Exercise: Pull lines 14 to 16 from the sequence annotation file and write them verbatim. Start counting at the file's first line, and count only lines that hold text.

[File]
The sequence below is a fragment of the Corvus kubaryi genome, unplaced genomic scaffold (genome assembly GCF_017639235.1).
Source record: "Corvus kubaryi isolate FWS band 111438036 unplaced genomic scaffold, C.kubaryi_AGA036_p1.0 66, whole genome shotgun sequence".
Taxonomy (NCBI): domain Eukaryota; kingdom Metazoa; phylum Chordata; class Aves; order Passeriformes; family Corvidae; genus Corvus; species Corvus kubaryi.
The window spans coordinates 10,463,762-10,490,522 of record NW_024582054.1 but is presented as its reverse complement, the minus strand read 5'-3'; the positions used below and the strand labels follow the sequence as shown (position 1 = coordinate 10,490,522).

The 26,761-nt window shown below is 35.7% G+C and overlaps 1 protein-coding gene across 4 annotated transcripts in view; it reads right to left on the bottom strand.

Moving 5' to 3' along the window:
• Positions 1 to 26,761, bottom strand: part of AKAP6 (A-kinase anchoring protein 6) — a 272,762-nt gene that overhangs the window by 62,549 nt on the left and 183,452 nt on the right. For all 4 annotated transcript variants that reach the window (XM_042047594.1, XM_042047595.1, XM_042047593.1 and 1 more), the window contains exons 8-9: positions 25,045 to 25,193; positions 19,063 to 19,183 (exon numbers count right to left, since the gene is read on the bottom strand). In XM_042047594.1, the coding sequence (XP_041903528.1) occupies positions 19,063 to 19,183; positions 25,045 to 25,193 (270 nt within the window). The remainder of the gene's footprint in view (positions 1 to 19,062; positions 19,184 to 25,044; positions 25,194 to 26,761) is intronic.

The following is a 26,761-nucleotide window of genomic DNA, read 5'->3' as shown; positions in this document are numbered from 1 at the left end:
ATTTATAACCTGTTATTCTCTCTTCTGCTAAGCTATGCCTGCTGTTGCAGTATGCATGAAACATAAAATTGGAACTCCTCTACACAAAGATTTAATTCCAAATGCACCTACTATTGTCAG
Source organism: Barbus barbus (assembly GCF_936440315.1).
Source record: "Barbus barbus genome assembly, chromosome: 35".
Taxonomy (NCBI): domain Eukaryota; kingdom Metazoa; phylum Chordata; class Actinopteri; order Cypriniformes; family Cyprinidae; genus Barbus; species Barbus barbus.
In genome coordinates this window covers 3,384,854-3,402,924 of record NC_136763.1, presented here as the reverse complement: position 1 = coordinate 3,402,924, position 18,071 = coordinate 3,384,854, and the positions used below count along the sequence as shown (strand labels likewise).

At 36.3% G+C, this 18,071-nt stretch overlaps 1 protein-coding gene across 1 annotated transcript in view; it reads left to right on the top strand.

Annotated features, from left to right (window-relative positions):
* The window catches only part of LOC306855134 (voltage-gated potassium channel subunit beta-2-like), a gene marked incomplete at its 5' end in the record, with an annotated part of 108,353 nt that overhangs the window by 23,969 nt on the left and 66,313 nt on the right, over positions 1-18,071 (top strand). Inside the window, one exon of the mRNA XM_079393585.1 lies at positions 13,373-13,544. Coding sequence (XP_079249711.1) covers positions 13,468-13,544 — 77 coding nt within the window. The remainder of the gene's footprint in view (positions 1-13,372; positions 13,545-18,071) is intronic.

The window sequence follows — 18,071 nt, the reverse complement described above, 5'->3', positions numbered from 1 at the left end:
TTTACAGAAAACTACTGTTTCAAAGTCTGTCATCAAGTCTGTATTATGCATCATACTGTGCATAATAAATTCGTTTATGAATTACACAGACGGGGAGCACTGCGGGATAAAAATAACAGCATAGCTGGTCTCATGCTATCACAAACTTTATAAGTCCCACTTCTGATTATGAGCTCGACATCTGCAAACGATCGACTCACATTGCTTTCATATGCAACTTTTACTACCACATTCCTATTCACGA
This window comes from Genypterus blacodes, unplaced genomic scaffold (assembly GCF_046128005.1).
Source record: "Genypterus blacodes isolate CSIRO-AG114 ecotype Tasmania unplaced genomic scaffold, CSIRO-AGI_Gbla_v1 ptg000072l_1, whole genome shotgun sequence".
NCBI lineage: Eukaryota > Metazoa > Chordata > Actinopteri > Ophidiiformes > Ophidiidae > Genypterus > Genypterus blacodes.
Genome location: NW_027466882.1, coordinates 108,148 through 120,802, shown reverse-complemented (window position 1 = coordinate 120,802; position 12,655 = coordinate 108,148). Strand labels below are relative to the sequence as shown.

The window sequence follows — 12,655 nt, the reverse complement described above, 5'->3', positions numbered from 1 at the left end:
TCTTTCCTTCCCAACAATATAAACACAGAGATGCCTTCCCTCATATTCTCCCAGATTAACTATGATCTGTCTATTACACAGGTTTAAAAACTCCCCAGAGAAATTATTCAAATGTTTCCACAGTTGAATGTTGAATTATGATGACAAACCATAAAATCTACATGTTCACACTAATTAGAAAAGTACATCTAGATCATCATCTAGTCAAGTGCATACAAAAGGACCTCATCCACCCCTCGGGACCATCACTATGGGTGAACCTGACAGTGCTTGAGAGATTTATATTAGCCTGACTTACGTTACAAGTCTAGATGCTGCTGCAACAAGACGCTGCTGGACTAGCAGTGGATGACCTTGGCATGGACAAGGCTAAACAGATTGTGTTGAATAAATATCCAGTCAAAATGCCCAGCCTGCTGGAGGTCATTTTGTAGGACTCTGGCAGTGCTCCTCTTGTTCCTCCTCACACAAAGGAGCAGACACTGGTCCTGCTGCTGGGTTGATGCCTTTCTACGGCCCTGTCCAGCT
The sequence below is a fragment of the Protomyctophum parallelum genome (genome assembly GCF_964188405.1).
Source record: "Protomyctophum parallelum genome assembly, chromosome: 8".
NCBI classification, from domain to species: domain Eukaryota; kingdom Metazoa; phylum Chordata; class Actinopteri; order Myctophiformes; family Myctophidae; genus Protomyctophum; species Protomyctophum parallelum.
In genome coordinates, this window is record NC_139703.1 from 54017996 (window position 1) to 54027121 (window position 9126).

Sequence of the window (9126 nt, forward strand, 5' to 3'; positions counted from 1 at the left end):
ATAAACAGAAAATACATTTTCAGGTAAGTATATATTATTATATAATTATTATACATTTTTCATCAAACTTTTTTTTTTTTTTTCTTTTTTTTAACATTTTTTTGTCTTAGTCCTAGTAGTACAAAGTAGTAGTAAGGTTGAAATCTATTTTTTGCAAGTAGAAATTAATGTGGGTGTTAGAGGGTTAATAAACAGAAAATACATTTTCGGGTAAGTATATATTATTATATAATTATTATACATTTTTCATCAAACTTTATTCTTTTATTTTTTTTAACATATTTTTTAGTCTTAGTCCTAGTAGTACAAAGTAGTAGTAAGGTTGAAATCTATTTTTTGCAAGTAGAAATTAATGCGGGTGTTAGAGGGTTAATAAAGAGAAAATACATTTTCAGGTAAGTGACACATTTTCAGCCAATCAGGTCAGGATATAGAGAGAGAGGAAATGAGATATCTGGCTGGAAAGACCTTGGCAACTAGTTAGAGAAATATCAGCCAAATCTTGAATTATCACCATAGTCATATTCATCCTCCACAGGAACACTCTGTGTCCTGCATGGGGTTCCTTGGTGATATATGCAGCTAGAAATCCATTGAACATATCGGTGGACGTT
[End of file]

At 36.3% G+C, this 18,071-nt stretch overlaps 1 protein-coding gene across 1 annotated transcript in view; it reads left to right on the top strand.

Annotated features, from left to right (window-relative positions):
* The window catches only part of LOC306855134 (voltage-gated potassium channel subunit beta-2-like), a gene marked incomplete at its 5' end in the record, with an annotated part of 108,353 nt that overhangs the window by 23,969 nt on the left and 66,313 nt on the right, over positions 1-18,071 (top strand). Inside the window, one exon of the mRNA XM_079393585.1 lies at positions 13,373-13,544. Coding sequence (XP_079249711.1) covers positions 13,468-13,544 — 77 coding nt within the window. The remainder of the gene's footprint in view (positions 1-13,372; positions 13,545-18,071) is intronic.